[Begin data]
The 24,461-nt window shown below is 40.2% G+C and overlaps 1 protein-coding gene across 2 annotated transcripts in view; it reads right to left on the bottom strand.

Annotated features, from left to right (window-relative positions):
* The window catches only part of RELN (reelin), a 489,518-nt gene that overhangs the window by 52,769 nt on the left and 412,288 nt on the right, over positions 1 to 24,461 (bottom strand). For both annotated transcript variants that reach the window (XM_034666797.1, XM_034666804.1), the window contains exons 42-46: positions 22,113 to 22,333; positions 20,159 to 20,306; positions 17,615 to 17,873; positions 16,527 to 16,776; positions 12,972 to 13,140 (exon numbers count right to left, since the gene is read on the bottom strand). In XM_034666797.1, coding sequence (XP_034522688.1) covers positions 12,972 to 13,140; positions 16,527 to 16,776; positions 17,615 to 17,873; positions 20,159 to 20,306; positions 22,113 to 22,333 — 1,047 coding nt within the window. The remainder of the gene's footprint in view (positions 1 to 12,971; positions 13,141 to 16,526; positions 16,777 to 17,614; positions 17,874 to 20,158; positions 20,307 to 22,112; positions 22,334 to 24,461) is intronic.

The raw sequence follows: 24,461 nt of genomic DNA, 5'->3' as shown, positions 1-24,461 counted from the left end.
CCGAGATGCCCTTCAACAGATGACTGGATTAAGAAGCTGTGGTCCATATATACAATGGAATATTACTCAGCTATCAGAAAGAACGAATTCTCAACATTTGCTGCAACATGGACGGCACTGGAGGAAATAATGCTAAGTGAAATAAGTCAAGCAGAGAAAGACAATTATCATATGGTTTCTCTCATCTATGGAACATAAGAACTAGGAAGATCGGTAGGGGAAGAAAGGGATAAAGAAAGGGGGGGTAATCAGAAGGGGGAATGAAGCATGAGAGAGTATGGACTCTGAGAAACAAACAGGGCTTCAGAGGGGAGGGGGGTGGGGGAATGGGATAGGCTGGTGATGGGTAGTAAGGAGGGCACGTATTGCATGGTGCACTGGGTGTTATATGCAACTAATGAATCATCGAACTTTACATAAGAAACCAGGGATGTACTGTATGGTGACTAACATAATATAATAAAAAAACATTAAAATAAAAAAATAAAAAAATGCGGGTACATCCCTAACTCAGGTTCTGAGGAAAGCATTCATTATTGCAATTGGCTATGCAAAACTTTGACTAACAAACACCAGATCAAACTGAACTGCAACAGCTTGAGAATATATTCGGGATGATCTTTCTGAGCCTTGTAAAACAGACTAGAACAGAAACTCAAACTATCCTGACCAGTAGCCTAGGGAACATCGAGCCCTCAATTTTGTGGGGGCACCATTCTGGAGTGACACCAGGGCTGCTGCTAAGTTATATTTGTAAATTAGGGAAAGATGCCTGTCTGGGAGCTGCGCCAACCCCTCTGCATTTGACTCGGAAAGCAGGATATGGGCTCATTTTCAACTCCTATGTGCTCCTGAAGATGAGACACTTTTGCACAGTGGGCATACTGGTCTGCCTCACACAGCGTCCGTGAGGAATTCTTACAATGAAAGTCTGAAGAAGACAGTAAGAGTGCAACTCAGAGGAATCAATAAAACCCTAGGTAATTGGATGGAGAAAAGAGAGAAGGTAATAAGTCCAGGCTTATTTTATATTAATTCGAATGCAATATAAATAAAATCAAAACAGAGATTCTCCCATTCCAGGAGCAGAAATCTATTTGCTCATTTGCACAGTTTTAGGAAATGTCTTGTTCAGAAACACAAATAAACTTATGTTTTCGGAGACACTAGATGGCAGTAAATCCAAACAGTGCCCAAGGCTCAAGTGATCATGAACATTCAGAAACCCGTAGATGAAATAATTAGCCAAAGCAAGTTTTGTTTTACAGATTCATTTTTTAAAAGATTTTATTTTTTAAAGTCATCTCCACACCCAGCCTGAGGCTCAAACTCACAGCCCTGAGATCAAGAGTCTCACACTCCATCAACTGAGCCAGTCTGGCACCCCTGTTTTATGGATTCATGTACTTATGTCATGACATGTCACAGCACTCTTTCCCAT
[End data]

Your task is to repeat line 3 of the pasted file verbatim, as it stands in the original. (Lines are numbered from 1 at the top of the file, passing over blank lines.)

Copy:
* The window catches only part of RELN (reelin), a 489,518-nt gene that overhangs the window by 52,769 nt on the left and 412,288 nt on the right, over positions 1 to 24,461 (bottom strand). For both annotated transcript variants that reach the window (XM_034666797.1, XM_034666804.1), the window contains exons 42-46: positions 22,113 to 22,333; positions 20,159 to 20,306; positions 17,615 to 17,873; positions 16,527 to 16,776; positions 12,972 to 13,140 (exon numbers count right to left, since the gene is read on the bottom strand). In XM_034666797.1, coding sequence (XP_034522688.1) covers positions 12,972 to 13,140; positions 16,527 to 16,776; positions 17,615 to 17,873; positions 20,159 to 20,306; positions 22,113 to 22,333 — 1,047 coding nt within the window. The remainder of the gene's footprint in view (positions 1 to 12,971; positions 13,141 to 16,526; positions 16,777 to 17,614; positions 17,874 to 20,158; positions 20,307 to 22,112; positions 22,334 to 24,461) is intronic.